Is My Child Ready To Toilet Train?

If you’re considering toilet training, we’ve put together some of the signs your child may be ready and how Genius educators can assist you.

Toileting training readiness varies for all children, and there is no one size fits all approach to this (as much as parents sometimes wish there was one!). Signs your child may be ready to begin toilet training can start anytime from around 18 months old. These may include having a dry nappy for two hours or longer, pulling their pants up and down easily, showing interest in going to the toilet and acknowledging when they need to or have already gone to the toilet.

At Genius childcare, we support families during the toilet training transition; the family always guides us on the routine established at home and we work to replicate this in centre. Educators are there to maintain the toilet training regime and provide a supportive and encouraging environment for all children to transition into this stage of development.

Toilet training can take days, weeks or months and varies for each child. We encourage families to begin this transition with no significant events on for the family so you can focus on this new routine and change for your child. Let's take a look at some signs your child may be ready to toilet train, how to go about it and how Genius educators can assist during this process.

Signs your child is ready

You may see signs your child is ready to toilet train as early as 18 months old, for other children, this may be closer to three years old. It may be time to toilet train your child if you see some of the following signs:

  • Your child asks for their nappy to be changed
  • Hiding when using their nappy
  • When your child is comfortably walking and can confidently sit
  • When your child becomes more independent and makes their own choices, lots of 'no.'
  • If they have a dry nappy for two hours or longer
  • They may be interested in watching others go to the toilet or ask questions about the toilet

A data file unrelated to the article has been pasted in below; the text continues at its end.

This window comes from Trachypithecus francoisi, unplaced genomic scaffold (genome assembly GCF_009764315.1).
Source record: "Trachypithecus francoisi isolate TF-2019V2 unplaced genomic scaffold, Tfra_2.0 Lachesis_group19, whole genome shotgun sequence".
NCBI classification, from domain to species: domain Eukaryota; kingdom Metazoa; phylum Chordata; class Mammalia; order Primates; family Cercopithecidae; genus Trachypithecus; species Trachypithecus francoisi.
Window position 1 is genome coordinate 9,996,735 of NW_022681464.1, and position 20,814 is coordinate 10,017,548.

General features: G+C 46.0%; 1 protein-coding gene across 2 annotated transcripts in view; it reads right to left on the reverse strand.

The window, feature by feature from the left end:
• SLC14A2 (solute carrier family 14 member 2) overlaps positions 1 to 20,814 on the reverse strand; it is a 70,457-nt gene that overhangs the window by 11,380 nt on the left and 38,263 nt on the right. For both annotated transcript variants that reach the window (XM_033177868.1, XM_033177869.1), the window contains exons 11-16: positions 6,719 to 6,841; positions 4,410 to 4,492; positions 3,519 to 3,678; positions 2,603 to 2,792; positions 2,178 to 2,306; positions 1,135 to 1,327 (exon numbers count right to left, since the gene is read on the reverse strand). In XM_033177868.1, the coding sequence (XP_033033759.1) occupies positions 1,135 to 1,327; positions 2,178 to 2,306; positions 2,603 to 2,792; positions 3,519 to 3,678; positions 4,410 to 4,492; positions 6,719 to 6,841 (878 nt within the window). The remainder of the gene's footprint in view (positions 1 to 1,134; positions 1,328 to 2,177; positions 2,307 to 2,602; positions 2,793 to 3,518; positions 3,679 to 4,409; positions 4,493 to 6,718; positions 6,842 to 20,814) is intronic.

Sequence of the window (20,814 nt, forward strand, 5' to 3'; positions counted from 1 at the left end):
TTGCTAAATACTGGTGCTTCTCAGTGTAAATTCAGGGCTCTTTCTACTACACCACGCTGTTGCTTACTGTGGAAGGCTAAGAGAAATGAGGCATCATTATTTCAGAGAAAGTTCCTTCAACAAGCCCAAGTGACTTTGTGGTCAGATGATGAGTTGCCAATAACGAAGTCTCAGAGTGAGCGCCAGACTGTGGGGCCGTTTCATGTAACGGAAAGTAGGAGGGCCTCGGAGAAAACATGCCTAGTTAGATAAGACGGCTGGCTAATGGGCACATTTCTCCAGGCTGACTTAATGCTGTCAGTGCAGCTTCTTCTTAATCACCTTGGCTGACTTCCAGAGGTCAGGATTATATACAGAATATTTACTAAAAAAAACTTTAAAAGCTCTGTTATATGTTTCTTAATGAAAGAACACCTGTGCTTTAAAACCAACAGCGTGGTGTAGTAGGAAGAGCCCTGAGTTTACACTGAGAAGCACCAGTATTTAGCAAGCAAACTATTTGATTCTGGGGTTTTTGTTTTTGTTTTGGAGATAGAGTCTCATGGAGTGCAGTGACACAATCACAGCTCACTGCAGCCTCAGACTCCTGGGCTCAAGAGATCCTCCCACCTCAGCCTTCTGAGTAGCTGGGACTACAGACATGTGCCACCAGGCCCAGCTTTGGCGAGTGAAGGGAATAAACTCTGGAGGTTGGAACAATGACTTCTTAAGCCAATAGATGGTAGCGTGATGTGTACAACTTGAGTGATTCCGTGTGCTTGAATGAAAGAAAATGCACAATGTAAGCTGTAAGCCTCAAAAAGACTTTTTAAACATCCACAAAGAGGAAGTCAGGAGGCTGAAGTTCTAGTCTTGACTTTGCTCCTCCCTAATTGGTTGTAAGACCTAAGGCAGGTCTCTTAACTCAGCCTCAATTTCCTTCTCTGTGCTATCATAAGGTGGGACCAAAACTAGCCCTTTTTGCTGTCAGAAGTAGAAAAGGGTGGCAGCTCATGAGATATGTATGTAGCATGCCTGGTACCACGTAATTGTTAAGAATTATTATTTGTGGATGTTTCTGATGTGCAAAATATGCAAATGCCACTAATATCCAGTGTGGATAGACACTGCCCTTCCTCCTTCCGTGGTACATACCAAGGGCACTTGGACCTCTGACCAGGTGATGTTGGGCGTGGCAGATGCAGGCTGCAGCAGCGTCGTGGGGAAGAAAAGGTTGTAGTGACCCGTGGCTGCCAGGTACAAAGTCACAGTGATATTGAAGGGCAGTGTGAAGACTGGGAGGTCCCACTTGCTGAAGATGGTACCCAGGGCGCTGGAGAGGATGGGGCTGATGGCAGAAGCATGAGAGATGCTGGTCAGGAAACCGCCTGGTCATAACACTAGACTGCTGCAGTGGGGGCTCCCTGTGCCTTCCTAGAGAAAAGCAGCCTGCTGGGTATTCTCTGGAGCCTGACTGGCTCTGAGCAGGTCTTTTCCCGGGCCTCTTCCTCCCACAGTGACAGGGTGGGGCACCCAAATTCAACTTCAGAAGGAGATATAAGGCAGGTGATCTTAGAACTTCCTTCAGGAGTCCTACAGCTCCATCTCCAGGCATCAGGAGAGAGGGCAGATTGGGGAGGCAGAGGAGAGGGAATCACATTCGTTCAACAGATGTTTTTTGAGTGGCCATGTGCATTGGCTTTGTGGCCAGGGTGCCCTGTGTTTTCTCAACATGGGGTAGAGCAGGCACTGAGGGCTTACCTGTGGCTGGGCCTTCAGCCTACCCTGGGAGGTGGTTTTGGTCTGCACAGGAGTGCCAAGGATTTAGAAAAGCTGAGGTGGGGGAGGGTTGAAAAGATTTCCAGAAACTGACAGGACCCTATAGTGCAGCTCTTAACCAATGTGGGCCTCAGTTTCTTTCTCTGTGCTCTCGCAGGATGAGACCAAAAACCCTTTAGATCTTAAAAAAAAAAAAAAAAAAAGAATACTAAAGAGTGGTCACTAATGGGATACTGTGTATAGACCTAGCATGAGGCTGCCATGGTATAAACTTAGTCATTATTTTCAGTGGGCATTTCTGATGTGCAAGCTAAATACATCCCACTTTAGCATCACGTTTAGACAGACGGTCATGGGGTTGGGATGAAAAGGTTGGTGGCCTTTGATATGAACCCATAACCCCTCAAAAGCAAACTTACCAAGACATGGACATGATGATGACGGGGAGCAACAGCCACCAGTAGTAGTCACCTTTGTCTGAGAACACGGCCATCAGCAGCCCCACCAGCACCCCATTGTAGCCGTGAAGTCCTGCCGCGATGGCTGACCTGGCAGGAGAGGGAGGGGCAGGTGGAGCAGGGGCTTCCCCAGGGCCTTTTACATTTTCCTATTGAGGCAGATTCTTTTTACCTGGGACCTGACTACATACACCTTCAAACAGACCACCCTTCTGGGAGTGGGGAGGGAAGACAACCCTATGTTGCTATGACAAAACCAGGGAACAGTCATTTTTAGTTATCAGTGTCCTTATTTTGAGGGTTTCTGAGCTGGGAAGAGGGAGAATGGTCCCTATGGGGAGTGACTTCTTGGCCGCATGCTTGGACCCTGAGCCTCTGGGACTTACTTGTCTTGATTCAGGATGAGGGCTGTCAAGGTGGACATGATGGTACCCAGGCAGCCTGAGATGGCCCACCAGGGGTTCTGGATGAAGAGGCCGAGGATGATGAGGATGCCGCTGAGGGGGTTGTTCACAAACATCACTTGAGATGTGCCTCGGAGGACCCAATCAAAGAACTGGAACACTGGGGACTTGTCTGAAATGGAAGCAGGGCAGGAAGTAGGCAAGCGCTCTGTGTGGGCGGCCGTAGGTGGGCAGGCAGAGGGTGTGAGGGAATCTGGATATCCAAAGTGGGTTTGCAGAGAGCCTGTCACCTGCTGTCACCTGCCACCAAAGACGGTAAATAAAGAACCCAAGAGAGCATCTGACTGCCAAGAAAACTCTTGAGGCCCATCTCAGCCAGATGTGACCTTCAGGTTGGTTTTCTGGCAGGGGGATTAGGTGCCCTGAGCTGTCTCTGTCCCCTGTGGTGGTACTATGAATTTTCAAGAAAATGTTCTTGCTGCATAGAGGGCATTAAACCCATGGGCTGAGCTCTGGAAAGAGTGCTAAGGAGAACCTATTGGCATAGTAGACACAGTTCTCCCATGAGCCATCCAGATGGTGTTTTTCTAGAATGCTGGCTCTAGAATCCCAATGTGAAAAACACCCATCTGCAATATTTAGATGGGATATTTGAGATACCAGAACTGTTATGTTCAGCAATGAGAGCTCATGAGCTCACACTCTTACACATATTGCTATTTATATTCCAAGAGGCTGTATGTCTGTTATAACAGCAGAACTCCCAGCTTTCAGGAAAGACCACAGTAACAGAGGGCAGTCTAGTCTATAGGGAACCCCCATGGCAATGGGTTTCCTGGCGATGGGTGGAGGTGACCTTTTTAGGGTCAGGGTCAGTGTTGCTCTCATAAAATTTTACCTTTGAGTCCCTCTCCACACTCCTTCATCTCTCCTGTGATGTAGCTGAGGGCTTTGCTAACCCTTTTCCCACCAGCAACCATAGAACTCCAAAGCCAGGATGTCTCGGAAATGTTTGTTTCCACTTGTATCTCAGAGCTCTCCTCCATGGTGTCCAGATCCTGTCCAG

• Your child may pull their nappy off or don’t like wearing a nappy anymore
  • Your child can follow simple instructions like "give your cup to mummy."

You do not need to see all of these signs to begin toilet training your child, but it may be time if you notice some of them coming together.

Preparing for Toilet Training

When you plan to toilet train your child, you must be prepared. Some routines and equipment can help with this transition and create a positive passage into this new phase.

You may choose for your child to use a potty, toilet, or both. The advantage of a potty is it can be moved around and put in a space where your child is most comfortable. If choosing to use the toilet, ensure you have a non-slip stool in front of the toilet or an over toilet training seat with handles and steps for ease of use.

To encourage your child to begin toilet training, you may choose to use a reward system or buy some fun underwear that they can be excited about wearing. Encouragement is crucial, and praising your child after they go will only make this journey easier.

It may help your child to be out of a nappy during toilet training. If you’re not ready to move to underwear straight away (and deal with the potential messes!) use either pull-ups or absorbent training pants, which shows the child that something is different and they are ready to use the toilet. Pull-ups are more absorbent than training pants and are very convenient when you are out and about.

Training pants are less absorbent than pull-ups and more suited for when you are home as they are plastic lined cloth pants. Both pull-ups and training pants teach children how to pull their underwear up and down when using the toilet. While toilet training it's best to dress your child in clothes that are easy to take on and off ie: dresses and shorts instead of overalls.

Support From Genius

At Genius, we believe learning to use the toilet or potty is of course essential in a child's development and an exciting step for the child and family alike. We like to work closely with families to establish a positive and structured toilet training routine, and let the family and child guide us. We believe in positive reinforcement and encouragement to ensure this stage is seamless, comfortable and a happy time for everyone. We encourage open communication with families, and we have an open-door policy that we believe aids success in developmental stages such as these.

When you begin the toilet training journey with your little learner, remember that no one size fits all. All children vary when they are ready and how long this process takes, and there is no judgement about having a child that wants to take this step a little later than others.

The most important thing is that you communicate with anyone that looks after your child, letting them know you are ready to take this next step and would appreciate their support and positive encouragement. As always, chat to your educator team at Genius if you’d like any further guidance in this area!

Subscribe to the Genius newsletter

Subscribe to receive our monthly newsletter including the latest news, articles and advice.

By subscribing you agree to our Privacy Policy.
Thanks for subscribing to our newlsetter!
Oops! Something went wrong while submitting the form.